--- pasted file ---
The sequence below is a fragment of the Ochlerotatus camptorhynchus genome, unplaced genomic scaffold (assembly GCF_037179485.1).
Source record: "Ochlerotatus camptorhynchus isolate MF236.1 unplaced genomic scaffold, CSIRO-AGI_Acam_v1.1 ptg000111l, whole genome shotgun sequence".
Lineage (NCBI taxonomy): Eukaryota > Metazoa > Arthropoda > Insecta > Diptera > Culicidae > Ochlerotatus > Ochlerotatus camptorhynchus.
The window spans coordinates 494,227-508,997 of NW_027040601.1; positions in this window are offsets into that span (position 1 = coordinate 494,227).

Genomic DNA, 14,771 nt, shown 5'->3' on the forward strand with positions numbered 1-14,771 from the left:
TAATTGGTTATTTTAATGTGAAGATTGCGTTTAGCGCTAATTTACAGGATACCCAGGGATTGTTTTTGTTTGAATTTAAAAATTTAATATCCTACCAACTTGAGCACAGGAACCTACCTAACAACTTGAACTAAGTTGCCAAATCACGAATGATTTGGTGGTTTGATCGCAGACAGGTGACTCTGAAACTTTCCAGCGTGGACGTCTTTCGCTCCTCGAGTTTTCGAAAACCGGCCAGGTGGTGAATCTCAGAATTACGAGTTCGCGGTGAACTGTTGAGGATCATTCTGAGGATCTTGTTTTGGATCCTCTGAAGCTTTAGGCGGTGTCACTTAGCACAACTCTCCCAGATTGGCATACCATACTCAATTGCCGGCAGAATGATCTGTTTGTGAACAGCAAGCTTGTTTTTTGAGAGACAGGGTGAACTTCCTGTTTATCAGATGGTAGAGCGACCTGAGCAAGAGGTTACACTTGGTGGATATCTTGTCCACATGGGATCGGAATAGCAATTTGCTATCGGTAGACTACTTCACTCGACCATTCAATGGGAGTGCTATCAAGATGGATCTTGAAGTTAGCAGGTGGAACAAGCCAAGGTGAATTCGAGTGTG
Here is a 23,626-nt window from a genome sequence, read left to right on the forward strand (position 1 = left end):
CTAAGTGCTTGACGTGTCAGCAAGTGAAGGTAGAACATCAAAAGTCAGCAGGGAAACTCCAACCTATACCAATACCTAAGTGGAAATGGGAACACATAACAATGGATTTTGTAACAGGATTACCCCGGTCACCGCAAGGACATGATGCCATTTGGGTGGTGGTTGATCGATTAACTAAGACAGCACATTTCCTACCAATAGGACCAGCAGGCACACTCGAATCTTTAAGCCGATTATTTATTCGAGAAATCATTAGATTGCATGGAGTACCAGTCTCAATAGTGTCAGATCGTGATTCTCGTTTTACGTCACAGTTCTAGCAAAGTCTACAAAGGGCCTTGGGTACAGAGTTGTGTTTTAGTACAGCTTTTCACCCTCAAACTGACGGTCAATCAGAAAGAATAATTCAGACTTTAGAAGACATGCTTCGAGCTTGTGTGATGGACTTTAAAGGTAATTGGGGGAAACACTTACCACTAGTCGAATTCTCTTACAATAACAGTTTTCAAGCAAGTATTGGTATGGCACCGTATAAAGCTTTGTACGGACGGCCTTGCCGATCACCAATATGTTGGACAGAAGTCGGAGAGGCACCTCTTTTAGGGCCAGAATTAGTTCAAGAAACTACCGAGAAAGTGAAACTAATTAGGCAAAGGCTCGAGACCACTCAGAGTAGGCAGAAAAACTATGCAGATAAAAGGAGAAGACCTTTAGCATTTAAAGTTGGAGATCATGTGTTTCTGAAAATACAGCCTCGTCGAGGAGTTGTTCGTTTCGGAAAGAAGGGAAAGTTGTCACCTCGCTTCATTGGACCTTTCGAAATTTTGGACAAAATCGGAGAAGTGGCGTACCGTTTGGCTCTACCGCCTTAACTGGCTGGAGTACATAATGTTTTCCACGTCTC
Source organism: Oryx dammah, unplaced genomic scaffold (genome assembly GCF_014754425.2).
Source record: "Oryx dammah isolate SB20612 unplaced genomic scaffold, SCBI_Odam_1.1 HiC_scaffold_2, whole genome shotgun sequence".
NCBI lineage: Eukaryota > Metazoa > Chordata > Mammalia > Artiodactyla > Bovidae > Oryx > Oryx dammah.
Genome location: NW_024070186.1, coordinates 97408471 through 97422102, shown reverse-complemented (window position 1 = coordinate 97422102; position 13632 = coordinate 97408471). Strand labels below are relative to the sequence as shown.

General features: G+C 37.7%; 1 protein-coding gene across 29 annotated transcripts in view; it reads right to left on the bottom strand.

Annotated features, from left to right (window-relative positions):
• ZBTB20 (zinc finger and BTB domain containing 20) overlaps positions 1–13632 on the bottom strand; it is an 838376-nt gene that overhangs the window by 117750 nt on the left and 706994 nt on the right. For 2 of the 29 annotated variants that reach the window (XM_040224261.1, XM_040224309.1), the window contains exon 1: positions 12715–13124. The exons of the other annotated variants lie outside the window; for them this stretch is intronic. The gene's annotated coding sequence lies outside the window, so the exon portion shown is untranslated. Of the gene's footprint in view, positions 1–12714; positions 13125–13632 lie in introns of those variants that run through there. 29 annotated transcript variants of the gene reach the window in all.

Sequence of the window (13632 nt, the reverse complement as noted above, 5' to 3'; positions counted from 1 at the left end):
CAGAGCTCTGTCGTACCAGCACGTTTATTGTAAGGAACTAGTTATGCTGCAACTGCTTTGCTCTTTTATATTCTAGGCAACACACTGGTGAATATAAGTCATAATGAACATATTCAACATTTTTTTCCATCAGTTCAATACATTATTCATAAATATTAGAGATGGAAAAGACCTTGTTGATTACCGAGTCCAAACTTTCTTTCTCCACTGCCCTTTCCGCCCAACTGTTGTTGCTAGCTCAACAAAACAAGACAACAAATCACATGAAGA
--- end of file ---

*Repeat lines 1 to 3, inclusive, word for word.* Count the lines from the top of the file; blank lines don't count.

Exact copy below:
The sequence below is a fragment of the Ochlerotatus camptorhynchus genome, unplaced genomic scaffold (assembly GCF_037179485.1).
Source record: "Ochlerotatus camptorhynchus isolate MF236.1 unplaced genomic scaffold, CSIRO-AGI_Acam_v1.1 ptg000111l, whole genome shotgun sequence".
Lineage (NCBI taxonomy): Eukaryota > Metazoa > Arthropoda > Insecta > Diptera > Culicidae > Ochlerotatus > Ochlerotatus camptorhynchus.